News

Actions

Advocates hope to prevent CMV birth defects through new legislation

Posted: 5:24 PM, Feb 20, 2017
Updated: 2017-02-20 19:36:36-05

Members of the  CMV Advocacy Project are petitioning lawmakers to support legislation that would raise awareness about cytomegalovirus (CMV). 

CMV is typically a harmless cold virus but can cause permanent disabilities to an unborn child. Birth defects caused by CMV can include hearing loss, vision loss, developmental disabilities, small head size, and even death.

"I was actually a child care provider and I had never heard about this virus," Jessica Rachels, CMV Advocate and mother of an 11-year-old daughter with disabilities caused by CMV, said.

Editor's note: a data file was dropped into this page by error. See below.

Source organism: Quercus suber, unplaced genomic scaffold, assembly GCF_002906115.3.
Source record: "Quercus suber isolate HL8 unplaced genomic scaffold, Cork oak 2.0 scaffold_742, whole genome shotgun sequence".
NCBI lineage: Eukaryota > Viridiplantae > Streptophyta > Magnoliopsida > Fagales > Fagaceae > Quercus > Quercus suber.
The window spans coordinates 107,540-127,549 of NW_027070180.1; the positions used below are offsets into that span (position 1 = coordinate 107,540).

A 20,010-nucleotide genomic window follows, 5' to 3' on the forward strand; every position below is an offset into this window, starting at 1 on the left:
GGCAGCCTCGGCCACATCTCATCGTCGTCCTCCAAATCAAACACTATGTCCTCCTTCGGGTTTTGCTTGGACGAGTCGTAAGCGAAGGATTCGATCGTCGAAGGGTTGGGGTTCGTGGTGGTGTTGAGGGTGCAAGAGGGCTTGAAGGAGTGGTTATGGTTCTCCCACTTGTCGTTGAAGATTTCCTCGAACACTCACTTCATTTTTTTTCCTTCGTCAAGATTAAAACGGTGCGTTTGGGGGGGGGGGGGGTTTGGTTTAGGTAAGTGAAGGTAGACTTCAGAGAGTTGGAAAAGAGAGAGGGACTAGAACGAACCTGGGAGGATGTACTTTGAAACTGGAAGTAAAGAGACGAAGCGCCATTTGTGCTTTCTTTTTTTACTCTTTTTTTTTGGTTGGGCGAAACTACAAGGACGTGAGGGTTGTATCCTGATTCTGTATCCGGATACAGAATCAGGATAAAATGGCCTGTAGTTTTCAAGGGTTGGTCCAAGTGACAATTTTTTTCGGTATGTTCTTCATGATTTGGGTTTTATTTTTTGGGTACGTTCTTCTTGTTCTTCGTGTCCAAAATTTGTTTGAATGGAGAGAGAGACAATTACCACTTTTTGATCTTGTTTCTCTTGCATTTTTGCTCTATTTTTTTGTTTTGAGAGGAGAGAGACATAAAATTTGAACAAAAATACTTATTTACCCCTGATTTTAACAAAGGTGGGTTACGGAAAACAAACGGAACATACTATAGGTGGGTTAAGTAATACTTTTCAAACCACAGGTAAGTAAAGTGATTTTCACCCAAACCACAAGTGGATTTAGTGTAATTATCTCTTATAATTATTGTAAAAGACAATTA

Rachels says she took some precautions while pregnant, such as washing her hands, but she says she would have done more if she new she could contract CMV.

CMV is transmitted most easily from wet saliva to wet saliva. 

"I just remember going out on the playground, being pregnant, eating snacks and eating my lunch, not realizing I was putting my child at risk," Rachels said. 

Rachels said not knowing about CMV while pregnant has inspired her to advocate for more education about its risks now. 

CMV legislation introduced this year aims to increase education for healthcare providers, increase public awareness, and mandate CMV testing for infants who fail their newborn hearing screens. 

The bill is sponsored by Sen. Lee Heider, R-Twin Falls, and requests $5,000 a year in new funding go to the Department of Health & Welfare. 

S1060 will now head to the House floor for a vote.